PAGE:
Go See "Ushpizin"
For the last couple of weeks, people here in Boston have been talking about this amazing new Israeli film, "Ushpizin." Here's the thing. It really is an amazing movie.
It's hard to describe. It's a fable. It could be a movie about faith, or about the foolishness of faith. But the people, ultra-Orthodox (haredi) and secular; straight and criminal, are so real—these are the next generation of the street gang folks I worked with 30 years ago, and of the religious folks I knew in Meah Shearim and Geula. It is also the rare movie that treats the haredim as secular, complex people. Some of their foibles and parts of their life style seems open to satire. But they you keep experiencing real people inside that community and realize that there is more to know before you laugh "at."
All of which is to say that this is a very, very complex simple movie. Or, a simple movie that is also very, very complex. Or, it should be enough to say, "there is something here, an Israeli movie made by a secular director, starring a haredi actor and the actor's wife (not a professional actress—but someone who delivers the stunning performance of the movie). There are scenes that I am afraid to describe for fear of giving away the movie, but they are so very, very funny, or moving, or amazing. You will never think of miracles quite the same way. Or you will.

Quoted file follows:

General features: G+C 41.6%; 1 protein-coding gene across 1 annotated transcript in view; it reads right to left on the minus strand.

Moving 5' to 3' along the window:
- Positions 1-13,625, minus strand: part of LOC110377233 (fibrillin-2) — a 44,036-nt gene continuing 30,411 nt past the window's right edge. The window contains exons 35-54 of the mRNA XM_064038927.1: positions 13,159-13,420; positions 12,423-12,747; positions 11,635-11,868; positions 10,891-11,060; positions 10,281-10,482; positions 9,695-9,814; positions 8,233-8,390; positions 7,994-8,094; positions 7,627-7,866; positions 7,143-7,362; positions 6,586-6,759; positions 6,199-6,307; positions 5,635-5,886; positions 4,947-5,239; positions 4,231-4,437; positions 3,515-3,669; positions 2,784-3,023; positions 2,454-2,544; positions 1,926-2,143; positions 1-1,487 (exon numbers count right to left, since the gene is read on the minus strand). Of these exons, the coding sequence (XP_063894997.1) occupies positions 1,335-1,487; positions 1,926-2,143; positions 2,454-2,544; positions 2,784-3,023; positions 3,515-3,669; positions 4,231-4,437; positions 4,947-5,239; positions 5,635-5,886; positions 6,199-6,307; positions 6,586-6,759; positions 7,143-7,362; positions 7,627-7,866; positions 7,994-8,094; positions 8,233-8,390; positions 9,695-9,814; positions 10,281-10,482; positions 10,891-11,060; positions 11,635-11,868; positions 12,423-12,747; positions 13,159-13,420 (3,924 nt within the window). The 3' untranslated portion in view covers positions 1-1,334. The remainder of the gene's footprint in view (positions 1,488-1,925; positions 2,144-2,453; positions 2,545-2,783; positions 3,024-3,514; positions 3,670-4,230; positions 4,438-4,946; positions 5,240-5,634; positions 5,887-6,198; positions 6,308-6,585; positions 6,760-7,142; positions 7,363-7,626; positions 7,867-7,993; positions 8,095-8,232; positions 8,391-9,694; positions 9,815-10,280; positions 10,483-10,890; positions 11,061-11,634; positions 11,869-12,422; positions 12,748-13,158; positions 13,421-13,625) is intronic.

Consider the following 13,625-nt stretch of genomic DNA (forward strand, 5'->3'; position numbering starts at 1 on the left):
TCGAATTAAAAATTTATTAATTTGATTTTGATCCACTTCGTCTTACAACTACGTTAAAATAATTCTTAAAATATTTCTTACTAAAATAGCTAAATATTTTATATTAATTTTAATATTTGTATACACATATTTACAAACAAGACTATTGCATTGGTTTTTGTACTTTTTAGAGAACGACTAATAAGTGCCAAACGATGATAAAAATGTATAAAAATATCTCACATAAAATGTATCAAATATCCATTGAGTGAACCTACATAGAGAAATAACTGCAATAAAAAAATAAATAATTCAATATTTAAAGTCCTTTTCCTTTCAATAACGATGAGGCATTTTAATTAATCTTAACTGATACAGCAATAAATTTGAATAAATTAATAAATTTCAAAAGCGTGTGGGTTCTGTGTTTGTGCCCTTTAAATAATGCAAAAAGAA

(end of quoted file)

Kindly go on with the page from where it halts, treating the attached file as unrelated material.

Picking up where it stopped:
Typifying all of this ambiguity is the sound track. A gravelly voice person chants familiar Jewish prayers in a way that could be taken as satire, or as a perfect soundtrack to the modern haredi life. The voice reminds me of Yankele Rothblit, on his first solo album, as on the song making fun of the Israeli knesset. On my notes I wrote the artist's name as עדי כן or עדי רן. If anyone knows more about the singer, please to post!